With so much of today’s modern life such as shopping, learning, work and banking, all focused around online technology, cybersecurity and eliminating the threat of online fraud are paramount. As such, they are key areas of interest for Leicester College’s Level 3 Computing students.
The students on the Computing course were recently treated to a talk on computer malware from an industry expert – David Emm, Principal Security Researcher at Kaspersky, a global provider of security and threat management solutions.
David has worked in the anti-malware industry since 1990 and in his current role, regularly delivers presentations on malware and other IT security threats, highlighting what organisations and consumers can do to stay safe online.
David’s presentation outlined the types of attack we see [WHAT], the methods used to spread malware [HOW] who’s behind them [WHO] and what they want [WHY]. The presentation also offered some recommendations for staying safe online.
Looking at the threat landscape
David explains: “The Internet has gradually filtered into nearly every aspect of our lives. Many of us routinely bank, shop and socialise online and the Internet is now the life-blood of commercial and non-commercial organisations alike. This offers plenty of scope for cyber-attackers. The threat includes the random, speculative attacks that dominate the threat landscape – designed to steal data from anyone unlucky enough to get infected, as well as the growing number of targeted attacks on organisations.
“Such attacks can be highly complex and may make use of very sophisticated techniques to infiltrate an organisation and steal sensitive data. Typically, attacks start by ‘hacking the human’, i.e. by tricking people into disclosing information that can be used to gain access to corporate resources.
“The aim of my talk to the College’s students was to take a broad brush look at the threat landscape and how we investigate sophisticated attack campaigns using malware, ransomware, stalkerware or trojans, for example.”
Students protecting themselves from malware
“We looked at the main types of malware that you may come across, the volume of attacks, how it is spread and how you trick people into giving up personal information for sophisticated or opportunistic ends.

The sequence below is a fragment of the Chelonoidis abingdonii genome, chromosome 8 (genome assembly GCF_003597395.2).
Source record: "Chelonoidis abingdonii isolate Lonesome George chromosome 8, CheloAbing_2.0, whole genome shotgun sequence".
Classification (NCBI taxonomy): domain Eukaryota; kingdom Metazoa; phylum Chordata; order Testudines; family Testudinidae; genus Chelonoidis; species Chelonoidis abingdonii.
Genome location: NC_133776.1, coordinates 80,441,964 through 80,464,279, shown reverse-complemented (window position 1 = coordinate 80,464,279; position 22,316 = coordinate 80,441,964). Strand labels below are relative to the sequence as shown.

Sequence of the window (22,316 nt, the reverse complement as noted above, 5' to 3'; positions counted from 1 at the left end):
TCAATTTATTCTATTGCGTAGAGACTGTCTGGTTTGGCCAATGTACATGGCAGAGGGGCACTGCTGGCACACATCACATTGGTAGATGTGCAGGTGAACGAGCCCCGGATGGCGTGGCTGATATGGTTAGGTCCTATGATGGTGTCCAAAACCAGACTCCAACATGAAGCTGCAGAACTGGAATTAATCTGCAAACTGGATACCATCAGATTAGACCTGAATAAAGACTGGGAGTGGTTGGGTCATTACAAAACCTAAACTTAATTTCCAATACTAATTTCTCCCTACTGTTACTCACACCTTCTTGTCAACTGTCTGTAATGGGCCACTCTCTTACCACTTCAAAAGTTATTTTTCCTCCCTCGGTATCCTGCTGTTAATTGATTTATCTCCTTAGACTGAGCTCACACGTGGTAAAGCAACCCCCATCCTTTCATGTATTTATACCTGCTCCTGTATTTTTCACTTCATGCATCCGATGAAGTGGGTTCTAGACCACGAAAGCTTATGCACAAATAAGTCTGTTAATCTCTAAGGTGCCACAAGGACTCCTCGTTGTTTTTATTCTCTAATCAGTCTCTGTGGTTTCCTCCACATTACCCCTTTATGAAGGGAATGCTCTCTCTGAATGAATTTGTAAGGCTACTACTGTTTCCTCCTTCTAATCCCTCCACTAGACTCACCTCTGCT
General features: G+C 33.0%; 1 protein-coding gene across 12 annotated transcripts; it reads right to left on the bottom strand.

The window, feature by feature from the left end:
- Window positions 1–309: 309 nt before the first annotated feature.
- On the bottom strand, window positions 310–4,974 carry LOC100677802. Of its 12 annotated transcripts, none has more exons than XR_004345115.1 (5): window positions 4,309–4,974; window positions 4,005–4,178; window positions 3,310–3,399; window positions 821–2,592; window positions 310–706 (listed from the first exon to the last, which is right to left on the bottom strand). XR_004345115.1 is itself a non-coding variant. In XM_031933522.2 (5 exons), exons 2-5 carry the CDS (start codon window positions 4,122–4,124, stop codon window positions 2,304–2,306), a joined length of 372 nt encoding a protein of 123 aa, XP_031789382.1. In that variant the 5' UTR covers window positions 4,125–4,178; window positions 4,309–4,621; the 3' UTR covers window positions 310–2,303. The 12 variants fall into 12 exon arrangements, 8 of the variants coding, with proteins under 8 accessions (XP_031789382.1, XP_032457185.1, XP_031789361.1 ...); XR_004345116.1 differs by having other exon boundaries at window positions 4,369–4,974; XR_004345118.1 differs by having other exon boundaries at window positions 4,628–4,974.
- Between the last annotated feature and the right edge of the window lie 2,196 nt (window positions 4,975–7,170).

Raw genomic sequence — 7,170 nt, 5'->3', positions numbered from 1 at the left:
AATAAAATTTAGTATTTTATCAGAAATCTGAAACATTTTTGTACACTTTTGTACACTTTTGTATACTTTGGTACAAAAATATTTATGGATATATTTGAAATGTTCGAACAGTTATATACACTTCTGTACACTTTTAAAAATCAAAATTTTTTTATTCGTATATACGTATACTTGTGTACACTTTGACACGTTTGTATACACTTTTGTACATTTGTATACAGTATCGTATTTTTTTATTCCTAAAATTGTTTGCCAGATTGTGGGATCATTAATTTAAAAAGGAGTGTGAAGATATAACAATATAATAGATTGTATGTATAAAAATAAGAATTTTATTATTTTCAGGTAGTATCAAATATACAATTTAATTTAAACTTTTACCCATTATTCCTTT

“We talked through some basic tips about how the students can protect themselves personally right now and what should organisations be thinking about. There were a broad range of follow-up questions including how to get into cybersecurity as a career.”
Ensuring safety for remote workers
“One of the main impacts that Covid has had is the push for people to work remotely and online, making them inherently less secure and perfect material for phishers.
“Whatever happens in the short-to-medium term, on an ongoing basis, remote working will continue to be part of the mix for students and workers alike. This will impact security and we need to find ways of making everyone safe.”
A valuable experience for students and lecturers
Chris Seaton, Technical Learning Coordinator at Leicester College added: “I attended the CompTIA EMEA conference last September and David was one of the speakers on the day. I made contact with David after his talk as he was very inspiring, had a wealth of knowledge and clearly very passionate about his career. He kindly offered to do this and delivered a very informative talk and presentation via Microsoft Teams.
“The talk was very beneficial to our students as they study and have assignments based on computer security and since the pandemic, the need for cyber security awareness is certainly on the rise. The Computing lecturers and students really enjoyed David’s talk and presentation that made us all more aware of the risks.
“The feedback from the students was fantastic. They found that David’s talk inspired them and that the content of the presentation will help them with their studies. They said having an industry expert talk to them was very valuable as they were hearing directly from a security professional that is working on current and past cyber security threats which made them very engaged. The students also asked if David would be able to speak again to upcoming cohorts of students as they would benefit from this.”